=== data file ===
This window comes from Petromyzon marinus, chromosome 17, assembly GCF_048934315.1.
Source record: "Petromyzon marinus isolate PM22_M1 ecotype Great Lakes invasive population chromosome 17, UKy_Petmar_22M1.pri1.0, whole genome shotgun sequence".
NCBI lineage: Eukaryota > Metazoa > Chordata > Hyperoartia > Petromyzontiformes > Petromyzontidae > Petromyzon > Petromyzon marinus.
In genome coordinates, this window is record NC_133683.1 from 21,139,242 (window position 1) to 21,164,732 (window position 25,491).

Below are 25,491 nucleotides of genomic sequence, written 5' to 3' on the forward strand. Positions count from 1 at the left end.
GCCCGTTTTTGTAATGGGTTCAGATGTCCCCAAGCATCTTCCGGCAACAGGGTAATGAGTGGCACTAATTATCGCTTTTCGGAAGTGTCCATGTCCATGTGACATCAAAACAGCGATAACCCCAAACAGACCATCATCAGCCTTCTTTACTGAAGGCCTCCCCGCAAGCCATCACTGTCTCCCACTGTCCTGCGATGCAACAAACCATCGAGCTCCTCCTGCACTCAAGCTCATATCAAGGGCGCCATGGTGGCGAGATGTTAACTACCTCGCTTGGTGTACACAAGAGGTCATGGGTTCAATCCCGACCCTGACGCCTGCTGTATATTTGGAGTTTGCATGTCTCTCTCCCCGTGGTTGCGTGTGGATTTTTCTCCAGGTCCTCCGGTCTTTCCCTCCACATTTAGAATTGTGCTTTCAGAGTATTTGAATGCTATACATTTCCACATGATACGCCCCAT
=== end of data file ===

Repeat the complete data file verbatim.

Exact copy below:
This window comes from Petromyzon marinus, chromosome 17, assembly GCF_048934315.1.
Source record: "Petromyzon marinus isolate PM22_M1 ecotype Great Lakes invasive population chromosome 17, UKy_Petmar_22M1.pri1.0, whole genome shotgun sequence".
NCBI lineage: Eukaryota > Metazoa > Chordata > Hyperoartia > Petromyzontiformes > Petromyzontidae > Petromyzon > Petromyzon marinus.
In genome coordinates, this window is record NC_133683.1 from 21,139,242 (window position 1) to 21,164,732 (window position 25,491).

Below are 25,491 nucleotides of genomic sequence, written 5' to 3' on the forward strand. Positions count from 1 at the left end.
GCCCGTTTTTGTAATGGGTTCAGATGTCCCCAAGCATCTTCCGGCAACAGGGTAATGAGTGGCACTAATTATCGCTTTTCGGAAGTGTCCATGTCCATGTGACATCAAAACAGCGATAACCCCAAACAGACCATCATCAGCCTTCTTTACTGAAGGCCTCCCCGCAAGCCATCACTGTCTCCCACTGTCCTGCGATGCAACAAACCATCGAGCTCCTCCTGCACTCAAGCTCATATCAAGGGCGCCATGGTGGCGAGATGTTAACTACCTCGCTTGGTGTACACAAGAGGTCATGGGTTCAATCCCGACCCTGACGCCTGCTGTATATTTGGAGTTTGCATGTCTCTCTCCCCGTGGTTGCGTGTGGATTTTTCTCCAGGTCCTCCGGTCTTTCCCTCCACATTTAGAATTGTGCTTTCAGAGTATTTGAATGCTATACATTTCCACATGATACGCCCCAT